PVC & The Environment
The Energy and the Environmental Benefits of PVC Building Products
PVC building products have numerous energy and environmental benefits. Since the late 1980s, more than 20 life-cycle evaluations have been completed on PVC building products, many of them comparing those products to similar products made of other materials. PVC products were found to perform favorably in terms of energy efficiency, thermal-insulating value and low contribution to greenhouse gases and product durability, which means using fewer resources.
Energy efficiency and reduced greenhouse gas emissions. PVC saves energy and reduces CO2 emissions. PVC takes less energy to produce than many competing products, and 20 percent less than other plastics. PVC also saves fossil fuels. Its principal raw material (nearly 60 percent) is chlorine derived from common salt. PVC building products are highly energy-efficient.
Durability. PVC building products are highly durable, which conserves resources. They will not rot or corrode like many other materials and do not need cleaning with harsh chemicals or frequent painting. PVC’s durability is an important environmental benefit, because the longer a product lasts, the less energy and other resources must be expended to make and install replacement products. PVC also conserves energy in manufacture and more importantly in use.
Recycling. PVC is inherently recyclable. Because vinyl is a thermoplastic, it can be reheated, melted and used again. A recent study determined that more than 99 percent of all vinyl ends up in a finished product. Even the vinyl sawdust that is created by decking installation can be put back into the recycling stream. No paints or stains are left over requiring special treatment for disposal, and no preservative chemicals are needed thereby eliminating potential absorption into the ground water. More than 1 billion pounds are recycled annually (mostly post-industrial), according to a recent study. Many carpet manufacturers using PVC backing have highly successful recycling programs, including C&A Floorcoverings (which has recycled over 100 million pounds of vinyl backed carpet). The Vinyl Institute recently won an award from WasteCap Wisconsin for support in recycling vinyl siding cutoffs at job sites.
Water savings. 2.3 trillion gallons of treated water are lost every year because of leaks from aging, corroded metal pipes. Because PVC pipes do not corrode and have among the lowest pipe breaks, they save precious water resources.
Resource Conservation. As with all resources, the use of wood has consequences for the environment - especially the loss of habitat and soil from over-harvesting and old growth forests that produce the best wood.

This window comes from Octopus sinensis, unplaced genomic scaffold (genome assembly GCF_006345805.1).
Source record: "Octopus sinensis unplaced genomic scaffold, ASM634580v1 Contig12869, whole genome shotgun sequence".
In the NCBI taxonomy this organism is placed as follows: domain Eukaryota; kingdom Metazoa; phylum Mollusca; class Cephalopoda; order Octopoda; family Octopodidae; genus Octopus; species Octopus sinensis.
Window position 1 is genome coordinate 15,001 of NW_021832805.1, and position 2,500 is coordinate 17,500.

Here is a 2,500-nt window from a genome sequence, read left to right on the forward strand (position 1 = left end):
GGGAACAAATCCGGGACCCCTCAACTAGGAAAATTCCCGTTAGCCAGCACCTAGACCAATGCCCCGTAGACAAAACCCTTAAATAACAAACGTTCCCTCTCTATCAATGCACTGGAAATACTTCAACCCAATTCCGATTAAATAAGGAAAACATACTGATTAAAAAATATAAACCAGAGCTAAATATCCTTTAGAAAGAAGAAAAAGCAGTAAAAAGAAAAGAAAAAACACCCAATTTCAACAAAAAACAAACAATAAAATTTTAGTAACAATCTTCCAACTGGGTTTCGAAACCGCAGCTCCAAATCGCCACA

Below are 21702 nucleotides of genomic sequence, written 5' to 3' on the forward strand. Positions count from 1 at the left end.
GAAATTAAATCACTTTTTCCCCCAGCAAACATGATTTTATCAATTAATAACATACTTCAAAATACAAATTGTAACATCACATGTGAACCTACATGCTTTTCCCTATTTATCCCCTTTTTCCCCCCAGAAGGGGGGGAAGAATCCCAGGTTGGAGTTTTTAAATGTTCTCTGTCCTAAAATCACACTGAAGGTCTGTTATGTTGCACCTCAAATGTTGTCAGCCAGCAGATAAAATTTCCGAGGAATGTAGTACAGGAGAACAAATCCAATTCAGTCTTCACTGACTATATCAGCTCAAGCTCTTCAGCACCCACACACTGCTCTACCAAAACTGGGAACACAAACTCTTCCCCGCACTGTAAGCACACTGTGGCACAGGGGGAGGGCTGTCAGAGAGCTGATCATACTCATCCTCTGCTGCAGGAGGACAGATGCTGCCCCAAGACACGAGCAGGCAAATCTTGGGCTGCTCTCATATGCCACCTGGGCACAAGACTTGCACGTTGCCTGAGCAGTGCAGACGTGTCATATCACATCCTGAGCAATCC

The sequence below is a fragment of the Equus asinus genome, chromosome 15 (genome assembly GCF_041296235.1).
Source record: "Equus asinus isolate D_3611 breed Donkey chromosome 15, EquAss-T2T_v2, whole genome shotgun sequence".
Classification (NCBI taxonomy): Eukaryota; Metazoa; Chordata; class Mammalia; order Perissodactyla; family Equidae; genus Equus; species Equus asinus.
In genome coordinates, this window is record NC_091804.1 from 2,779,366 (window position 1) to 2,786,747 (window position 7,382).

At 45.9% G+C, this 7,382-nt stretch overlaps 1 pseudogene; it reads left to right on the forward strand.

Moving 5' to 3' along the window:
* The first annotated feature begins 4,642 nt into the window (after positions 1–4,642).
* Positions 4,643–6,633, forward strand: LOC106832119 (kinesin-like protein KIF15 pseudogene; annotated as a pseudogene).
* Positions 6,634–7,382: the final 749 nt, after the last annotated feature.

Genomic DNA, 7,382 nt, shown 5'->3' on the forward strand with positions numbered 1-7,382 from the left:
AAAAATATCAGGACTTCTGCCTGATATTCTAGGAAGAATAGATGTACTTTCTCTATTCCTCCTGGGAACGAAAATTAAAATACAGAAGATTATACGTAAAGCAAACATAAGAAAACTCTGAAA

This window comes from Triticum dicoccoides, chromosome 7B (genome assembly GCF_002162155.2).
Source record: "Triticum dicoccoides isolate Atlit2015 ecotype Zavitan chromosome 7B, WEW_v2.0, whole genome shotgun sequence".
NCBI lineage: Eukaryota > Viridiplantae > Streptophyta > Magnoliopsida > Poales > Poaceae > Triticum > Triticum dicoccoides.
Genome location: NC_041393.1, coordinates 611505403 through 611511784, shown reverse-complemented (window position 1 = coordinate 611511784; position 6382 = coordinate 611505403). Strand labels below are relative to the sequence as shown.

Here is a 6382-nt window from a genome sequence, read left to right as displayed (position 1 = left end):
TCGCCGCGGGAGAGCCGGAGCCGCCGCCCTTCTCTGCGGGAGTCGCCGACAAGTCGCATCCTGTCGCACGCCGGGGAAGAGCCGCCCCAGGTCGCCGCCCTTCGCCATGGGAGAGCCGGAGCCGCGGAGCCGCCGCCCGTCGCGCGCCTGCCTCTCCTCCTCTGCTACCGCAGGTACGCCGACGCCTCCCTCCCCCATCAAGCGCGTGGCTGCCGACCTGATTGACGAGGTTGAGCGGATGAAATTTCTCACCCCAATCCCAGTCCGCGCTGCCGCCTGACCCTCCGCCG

DID YOU KNOW …That the vinyl polymer is more than 50% derived from salt, one of the most plentiful natural resources on earth?
Life cycle analysis. PVC’s impacts on the environment are comparable to or lower than most alternatives. A 2004 study of environmental life-cycle analyses (LCAs) of PVC and competing building materials by the European Commission (EC) found that PVC offers environmental benefits equal to or better than those of other materials in many applications.1 The USGBC PVC Task Group reached similar conclusions in its draft report issued December 2004.
• Dioxin? PVC is an extremely small source of dioxin, so small that levels in the environment would be essentially unchanged even if vinyl were not being manufactured and used every day in important products. The proof: dioxin levels in the environment have been declining for decades, according to data from the U.S. Environmental Protection Agency. During this time, production and use of vinyl have soared.
• Worker Safety? OSHA statistics show that injury and illness rates among PVC workers are significantly less than the manufacturing average. In the 1970s, industry scientists discovered that vinyl chloride, a chemical used to make PVC, could cause angiosarcoma, a rare form of liver cancer, in workers exposed at that time to very high doses. This led to a complete overhaul of the PVC production process, which became essentially a closed loop, recycling wastes back into production and minimizing worker exposure. The U.S. Occupational Safety and Health Administration issued strict regulations in 1975, and there have been no documented cases of angiosarcoma among PVC production workers whose careers in the industry began after the new regulations were promulgated.